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Fun with trademarks. It all started when a domain name scalper (er - "reseller") announced that it was putting on sale a "huge and rare portfolio of Linux domain names." The folks at SeriousDomains probably figured that their fortunes were made; after all, who could resist the opportunity to spend big bucks and buy "LinuxOnSteriods.com" or "ScreaminLinux.com"? Truly such an opportunity comes but once in a lifetime.

Alas, it was not to be. A few days later, visitors to the SeriousDomains site were greeted with this sad message:

The auction for the pick of 250 corporate consulting type Linux® domain names has been discontinued at the request of attorneys for Linus Torvalds, trademark owner of Linux®. Our understanding of their position is that we cannot have an outright auction of domain names that contain the word Linux, and that those legitimate Linux consultancies or programming shops that are interested in any of our domain names that incorporate Linux® must approach Mr. Torvalds et al to make sure that the domain name is worthy to be granted a license, with a customary "nominal fee."
For those who are truly disappointed, the site still offers "OpenSourceProgramming.com" for sale. Since the "Open Source" trademark application was denied, they will probably get away with that one.

Few people are overly concerned about the damage to SeriousDomains' business plan. But there is an important issue here. The ownership of the Linux trademark has just been used to stop a business from making use of the name. The world is full of businesses wanting to use "Linux" in one context or another. Need they fear being shut down by Linus and his roving squad of ruthless trademark lawyers? That could poke a big hole in those IPO plans.

Linus Torvalds attempted to answer some of these concerns with this posting to the linux-kernel list. It's worth a read. The essential summary is that Linus will not attempt to shut down a use of the term "Linux" if its use is somehow Linux related. "George's Linux consulting and auto body shop" is not problematic - assuming that George really does Linux consulting. Trying to grab "LeapinLinux.com" as a domain name play is another story.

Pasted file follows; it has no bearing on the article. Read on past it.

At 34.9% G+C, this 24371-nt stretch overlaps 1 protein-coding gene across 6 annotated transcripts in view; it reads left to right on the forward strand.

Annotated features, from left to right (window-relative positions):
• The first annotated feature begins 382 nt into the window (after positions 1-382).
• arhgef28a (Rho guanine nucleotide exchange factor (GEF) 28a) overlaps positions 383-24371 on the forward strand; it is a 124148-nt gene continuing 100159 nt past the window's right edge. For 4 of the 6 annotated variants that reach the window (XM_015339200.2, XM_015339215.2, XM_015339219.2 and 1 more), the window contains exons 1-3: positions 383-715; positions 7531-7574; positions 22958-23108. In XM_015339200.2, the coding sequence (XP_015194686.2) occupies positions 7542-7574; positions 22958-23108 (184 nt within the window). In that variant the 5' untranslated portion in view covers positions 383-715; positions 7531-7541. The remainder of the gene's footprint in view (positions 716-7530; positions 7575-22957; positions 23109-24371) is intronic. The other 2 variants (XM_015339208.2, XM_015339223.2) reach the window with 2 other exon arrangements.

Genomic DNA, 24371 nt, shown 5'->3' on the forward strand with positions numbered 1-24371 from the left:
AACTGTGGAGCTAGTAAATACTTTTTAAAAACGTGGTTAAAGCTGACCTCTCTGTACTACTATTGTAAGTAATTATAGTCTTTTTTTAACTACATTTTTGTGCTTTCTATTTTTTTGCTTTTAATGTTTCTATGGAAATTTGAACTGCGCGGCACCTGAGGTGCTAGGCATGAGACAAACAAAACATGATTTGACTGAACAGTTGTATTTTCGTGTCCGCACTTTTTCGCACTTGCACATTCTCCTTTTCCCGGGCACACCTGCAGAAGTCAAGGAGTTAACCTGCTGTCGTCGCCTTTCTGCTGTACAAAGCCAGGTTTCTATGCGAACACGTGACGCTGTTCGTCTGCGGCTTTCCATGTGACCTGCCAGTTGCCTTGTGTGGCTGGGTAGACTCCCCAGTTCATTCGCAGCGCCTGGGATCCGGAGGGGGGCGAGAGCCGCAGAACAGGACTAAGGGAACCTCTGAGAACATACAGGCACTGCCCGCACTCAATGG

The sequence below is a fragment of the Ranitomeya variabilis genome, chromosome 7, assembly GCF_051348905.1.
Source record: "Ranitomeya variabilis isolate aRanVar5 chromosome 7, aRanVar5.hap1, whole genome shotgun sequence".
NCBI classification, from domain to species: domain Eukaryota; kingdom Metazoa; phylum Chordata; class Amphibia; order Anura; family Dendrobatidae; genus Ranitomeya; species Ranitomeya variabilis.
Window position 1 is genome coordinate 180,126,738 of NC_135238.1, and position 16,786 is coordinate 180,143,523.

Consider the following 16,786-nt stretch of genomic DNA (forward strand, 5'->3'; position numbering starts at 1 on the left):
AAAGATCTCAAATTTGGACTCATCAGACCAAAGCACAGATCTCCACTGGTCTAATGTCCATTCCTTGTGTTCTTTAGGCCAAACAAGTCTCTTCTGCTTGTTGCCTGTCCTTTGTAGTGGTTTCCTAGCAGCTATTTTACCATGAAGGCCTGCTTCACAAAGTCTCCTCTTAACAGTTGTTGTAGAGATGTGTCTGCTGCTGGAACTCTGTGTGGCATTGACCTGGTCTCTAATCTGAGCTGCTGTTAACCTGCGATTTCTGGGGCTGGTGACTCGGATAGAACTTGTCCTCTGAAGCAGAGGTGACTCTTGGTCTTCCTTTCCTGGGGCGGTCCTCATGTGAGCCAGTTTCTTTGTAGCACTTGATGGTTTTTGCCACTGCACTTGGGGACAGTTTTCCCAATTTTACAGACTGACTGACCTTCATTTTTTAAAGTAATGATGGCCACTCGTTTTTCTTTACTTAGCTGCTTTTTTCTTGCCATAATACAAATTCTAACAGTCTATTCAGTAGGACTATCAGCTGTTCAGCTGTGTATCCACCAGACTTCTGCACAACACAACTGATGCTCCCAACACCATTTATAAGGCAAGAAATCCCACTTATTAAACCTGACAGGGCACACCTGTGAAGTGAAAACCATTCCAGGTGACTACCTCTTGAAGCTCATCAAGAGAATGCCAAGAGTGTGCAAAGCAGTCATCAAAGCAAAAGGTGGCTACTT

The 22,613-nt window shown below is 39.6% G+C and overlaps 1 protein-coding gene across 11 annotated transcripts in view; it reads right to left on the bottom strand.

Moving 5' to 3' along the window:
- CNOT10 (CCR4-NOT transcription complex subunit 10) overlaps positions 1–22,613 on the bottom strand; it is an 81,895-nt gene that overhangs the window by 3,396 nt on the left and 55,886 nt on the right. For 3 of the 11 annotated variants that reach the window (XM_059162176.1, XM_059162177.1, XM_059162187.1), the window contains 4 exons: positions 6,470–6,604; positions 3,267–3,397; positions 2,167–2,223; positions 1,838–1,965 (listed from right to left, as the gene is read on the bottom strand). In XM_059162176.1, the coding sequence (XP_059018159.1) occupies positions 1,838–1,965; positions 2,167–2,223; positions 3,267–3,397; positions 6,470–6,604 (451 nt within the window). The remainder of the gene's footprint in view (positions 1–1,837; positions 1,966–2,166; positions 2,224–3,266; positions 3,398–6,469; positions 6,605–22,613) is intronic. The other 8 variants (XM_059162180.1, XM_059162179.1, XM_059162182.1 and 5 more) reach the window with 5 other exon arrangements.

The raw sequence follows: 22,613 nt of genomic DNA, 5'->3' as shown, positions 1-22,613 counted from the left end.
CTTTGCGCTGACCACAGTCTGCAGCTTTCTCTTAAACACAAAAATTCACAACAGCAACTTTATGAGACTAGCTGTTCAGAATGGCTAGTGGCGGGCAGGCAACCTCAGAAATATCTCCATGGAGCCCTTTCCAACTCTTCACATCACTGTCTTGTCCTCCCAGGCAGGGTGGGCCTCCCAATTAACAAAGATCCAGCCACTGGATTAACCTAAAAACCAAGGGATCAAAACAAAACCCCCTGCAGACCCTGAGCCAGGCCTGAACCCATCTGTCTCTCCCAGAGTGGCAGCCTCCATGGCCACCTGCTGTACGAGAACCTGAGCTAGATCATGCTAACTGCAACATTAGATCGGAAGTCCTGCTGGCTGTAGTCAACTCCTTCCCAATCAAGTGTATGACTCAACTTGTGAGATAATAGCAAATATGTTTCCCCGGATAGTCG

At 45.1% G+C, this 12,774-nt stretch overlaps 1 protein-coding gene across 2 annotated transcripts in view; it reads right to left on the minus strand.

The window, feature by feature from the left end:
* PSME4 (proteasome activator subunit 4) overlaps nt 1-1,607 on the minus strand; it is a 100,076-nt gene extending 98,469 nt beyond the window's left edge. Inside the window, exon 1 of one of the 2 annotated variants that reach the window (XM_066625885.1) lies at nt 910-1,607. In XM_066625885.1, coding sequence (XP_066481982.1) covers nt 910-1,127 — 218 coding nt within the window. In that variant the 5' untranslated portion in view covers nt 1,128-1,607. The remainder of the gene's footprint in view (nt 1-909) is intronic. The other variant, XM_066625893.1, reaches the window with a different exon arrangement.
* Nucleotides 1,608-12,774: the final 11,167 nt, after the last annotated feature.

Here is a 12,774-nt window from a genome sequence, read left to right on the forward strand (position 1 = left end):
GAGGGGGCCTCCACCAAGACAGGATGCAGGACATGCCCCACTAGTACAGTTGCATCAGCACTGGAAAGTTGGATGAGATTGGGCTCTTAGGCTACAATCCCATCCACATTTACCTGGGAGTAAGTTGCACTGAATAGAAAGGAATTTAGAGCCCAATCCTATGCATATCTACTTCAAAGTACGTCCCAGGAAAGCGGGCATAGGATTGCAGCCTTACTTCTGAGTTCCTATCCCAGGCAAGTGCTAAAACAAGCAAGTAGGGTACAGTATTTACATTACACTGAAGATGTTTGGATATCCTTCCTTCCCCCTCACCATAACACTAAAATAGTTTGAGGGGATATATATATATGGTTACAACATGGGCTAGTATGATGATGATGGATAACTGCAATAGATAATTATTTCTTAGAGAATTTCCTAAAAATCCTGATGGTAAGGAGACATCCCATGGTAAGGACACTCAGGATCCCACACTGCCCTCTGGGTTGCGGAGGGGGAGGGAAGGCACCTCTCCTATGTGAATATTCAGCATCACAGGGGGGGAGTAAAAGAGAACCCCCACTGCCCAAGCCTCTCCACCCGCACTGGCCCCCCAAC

It is worth remembering that trademarks must be defended to remain in force. So it should not be surprising when this sort of action happens again in the future. Linus is almost as free with his trademark as he is with his software. He deserves support when he asks for a halt in use of it that he believes is inappropriate.

Linuxcare has filed for its initial public offering of stock. As always, the S-1 filing is a wealth of information on how the company works and what it is trying to do. For those who do not wish to plow through that document themselves, LWN has posted its summary as a feature article. Have a look to see what Linuxcare is up to, how much money it makes, who owns it, and so on. As a pure services company, Linuxcare comes across differently - and with a weaker revenue picture - than the other IPO filings we have seen recently.

The Gartner Group on Linux positioning. Here is the Gartner Group's latest proclamation on Linux. Gartner has traditionally been quite hostile to Linux; it is interesting that they are starting to get a little bit more supportive now. Here's some of Gartner's predictions:

  • For the next four years, 90% of all Linux server deployments will be on the IA-32 architecture. They do not expect to see Linux take off on the Itanium ("IA-64", "Merced") processor.

  • Linux is seen mostly as an OS for the bottom end of the server range. Gartner expects proprietary Unix systems to hold out in the more expensive applications.

  • Proprietary Unix will die on the 32-bit Intel architecture. That includes SCO and Solaris x86.

  • "Linux will not displace Unix wholesale from the high-end market in the next three to five years because: Unix is well-entrenched legacy technology, Linux is not easily portable to RISC architectures and would represent the same kind of fragmentation that Unix has, Linux would complicate existing OS heterogeneity problems, and Linux currently lacks a fast-track process to achieve mission-critical enhancements equivalent to those offered by Unix vendors."

    This claim looks almost entirely indefensible. Linux has been nicely ported to RISC architectures (Sparc, Alpha), has not fragmented in the process, and has been known for "fast-track" enhancements.

Gartner's bottom line is: "Enterprises should accept Linux as a low-to-midrange Unix substitute with a feature/function set similar enough to Unix's to warrant its widespread deployment, but only once vendors have integrated Linux seamlessly into their hardware and OS strategies." Reliability is briefly mentioned, but Gartner otherwise still sees no advantages to Linux beyond pricing. Still, this is probably the most positive Linux piece ever to come out of that organization.

Inside this week's Linux Weekly News:

  • Security: NSA code will be GPL'd.
  • Kernel: FireWire, cryptographic code, and 32-bit PIDs
  • Distributions: Enoch == Gentoo, Debian freezes.
  • Development: Sun-Netscape release source code to Mozilla.org.
  • Commerce: Transmeta comes out; Corel's latest announcements; Caldera's directed share program
  • Back page: Linux links and letters to the editor
...plus the usual array of reports, updates, and announcements.

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January 20, 2000


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